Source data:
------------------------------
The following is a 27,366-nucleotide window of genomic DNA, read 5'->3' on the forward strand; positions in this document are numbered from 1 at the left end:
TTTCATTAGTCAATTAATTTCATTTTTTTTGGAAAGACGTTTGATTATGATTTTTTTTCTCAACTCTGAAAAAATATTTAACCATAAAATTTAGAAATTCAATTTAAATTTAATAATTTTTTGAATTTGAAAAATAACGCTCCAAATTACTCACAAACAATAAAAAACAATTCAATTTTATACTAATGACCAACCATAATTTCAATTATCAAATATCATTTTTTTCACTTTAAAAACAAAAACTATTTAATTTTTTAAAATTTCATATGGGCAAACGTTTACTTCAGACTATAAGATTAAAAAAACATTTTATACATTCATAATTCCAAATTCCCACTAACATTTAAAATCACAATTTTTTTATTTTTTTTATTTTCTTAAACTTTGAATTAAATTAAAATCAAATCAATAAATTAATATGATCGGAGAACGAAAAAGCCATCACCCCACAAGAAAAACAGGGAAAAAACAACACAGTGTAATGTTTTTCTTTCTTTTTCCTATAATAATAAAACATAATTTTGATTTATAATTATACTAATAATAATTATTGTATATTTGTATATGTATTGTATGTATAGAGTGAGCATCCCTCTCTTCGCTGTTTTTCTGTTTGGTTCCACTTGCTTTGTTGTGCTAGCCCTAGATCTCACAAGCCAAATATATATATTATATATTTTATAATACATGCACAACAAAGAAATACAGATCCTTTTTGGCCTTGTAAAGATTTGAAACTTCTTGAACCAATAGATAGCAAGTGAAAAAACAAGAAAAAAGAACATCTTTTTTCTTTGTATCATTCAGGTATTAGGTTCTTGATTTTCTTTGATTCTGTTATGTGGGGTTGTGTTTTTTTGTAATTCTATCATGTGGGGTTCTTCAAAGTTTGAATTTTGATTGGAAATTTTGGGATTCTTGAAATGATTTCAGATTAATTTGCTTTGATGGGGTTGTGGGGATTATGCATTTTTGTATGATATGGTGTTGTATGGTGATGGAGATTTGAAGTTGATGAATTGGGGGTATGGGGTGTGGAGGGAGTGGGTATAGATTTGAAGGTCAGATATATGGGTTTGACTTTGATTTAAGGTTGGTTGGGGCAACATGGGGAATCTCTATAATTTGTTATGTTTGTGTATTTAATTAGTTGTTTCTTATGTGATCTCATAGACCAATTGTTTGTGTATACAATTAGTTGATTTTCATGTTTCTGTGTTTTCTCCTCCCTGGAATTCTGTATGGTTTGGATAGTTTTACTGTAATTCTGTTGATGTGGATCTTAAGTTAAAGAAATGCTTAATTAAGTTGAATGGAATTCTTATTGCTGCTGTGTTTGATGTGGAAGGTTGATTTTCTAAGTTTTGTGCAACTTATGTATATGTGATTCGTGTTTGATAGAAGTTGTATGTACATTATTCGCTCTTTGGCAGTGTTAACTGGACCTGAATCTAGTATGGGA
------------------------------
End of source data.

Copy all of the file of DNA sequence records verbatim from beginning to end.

The following is a 27,366-nucleotide window of genomic DNA, read 5'->3' on the forward strand; positions in this document are numbered from 1 at the left end:
TTTCATTAGTCAATTAATTTCATTTTTTTTGGAAAGACGTTTGATTATGATTTTTTTTCTCAACTCTGAAAAAATATTTAACCATAAAATTTAGAAATTCAATTTAAATTTAATAATTTTTTGAATTTGAAAAATAACGCTCCAAATTACTCACAAACAATAAAAAACAATTCAATTTTATACTAATGACCAACCATAATTTCAATTATCAAATATCATTTTTTTCACTTTAAAAACAAAAACTATTTAATTTTTTAAAATTTCATATGGGCAAACGTTTACTTCAGACTATAAGATTAAAAAAACATTTTATACATTCATAATTCCAAATTCCCACTAACATTTAAAATCACAATTTTTTTATTTTTTTTATTTTCTTAAACTTTGAATTAAATTAAAATCAAATCAATAAATTAATATGATCGGAGAACGAAAAAGCCATCACCCCACAAGAAAAACAGGGAAAAAACAACACAGTGTAATGTTTTTCTTTCTTTTTCCTATAATAATAAAACATAATTTTGATTTATAATTATACTAATAATAATTATTGTATATTTGTATATGTATTGTATGTATAGAGTGAGCATCCCTCTCTTCGCTGTTTTTCTGTTTGGTTCCACTTGCTTTGTTGTGCTAGCCCTAGATCTCACAAGCCAAATATATATATTATATATTTTATAATACATGCACAACAAAGAAATACAGATCCTTTTTGGCCTTGTAAAGATTTGAAACTTCTTGAACCAATAGATAGCAAGTGAAAAAACAAGAAAAAAGAACATCTTTTTTCTTTGTATCATTCAGGTATTAGGTTCTTGATTTTCTTTGATTCTGTTATGTGGGGTTGTGTTTTTTTGTAATTCTATCATGTGGGGTTCTTCAAAGTTTGAATTTTGATTGGAAATTTTGGGATTCTTGAAATGATTTCAGATTAATTTGCTTTGATGGGGTTGTGGGGATTATGCATTTTTGTATGATATGGTGTTGTATGGTGATGGAGATTTGAAGTTGATGAATTGGGGGTATGGGGTGTGGAGGGAGTGGGTATAGATTTGAAGGTCAGATATATGGGTTTGACTTTGATTTAAGGTTGGTTGGGGCAACATGGGGAATCTCTATAATTTGTTATGTTTGTGTATTTAATTAGTTGTTTCTTATGTGATCTCATAGACCAATTGTTTGTGTATACAATTAGTTGATTTTCATGTTTCTGTGTTTTCTCCTCCCTGGAATTCTGTATGGTTTGGATAGTTTTACTGTAATTCTGTTGATGTGGATCTTAAGTTAAAGAAATGCTTAATTAAGTTGAATGGAATTCTTATTGCTGCTGTGTTTGATGTGGAAGGTTGATTTTCTAAGTTTTGTGCAACTTATGTATATGTGATTCGTGTTTGATAGAAGTTGTATGTACATTATTCGCTCTTTGGCAGTGTTAACTGGACCTGAATCTAGTATGGGA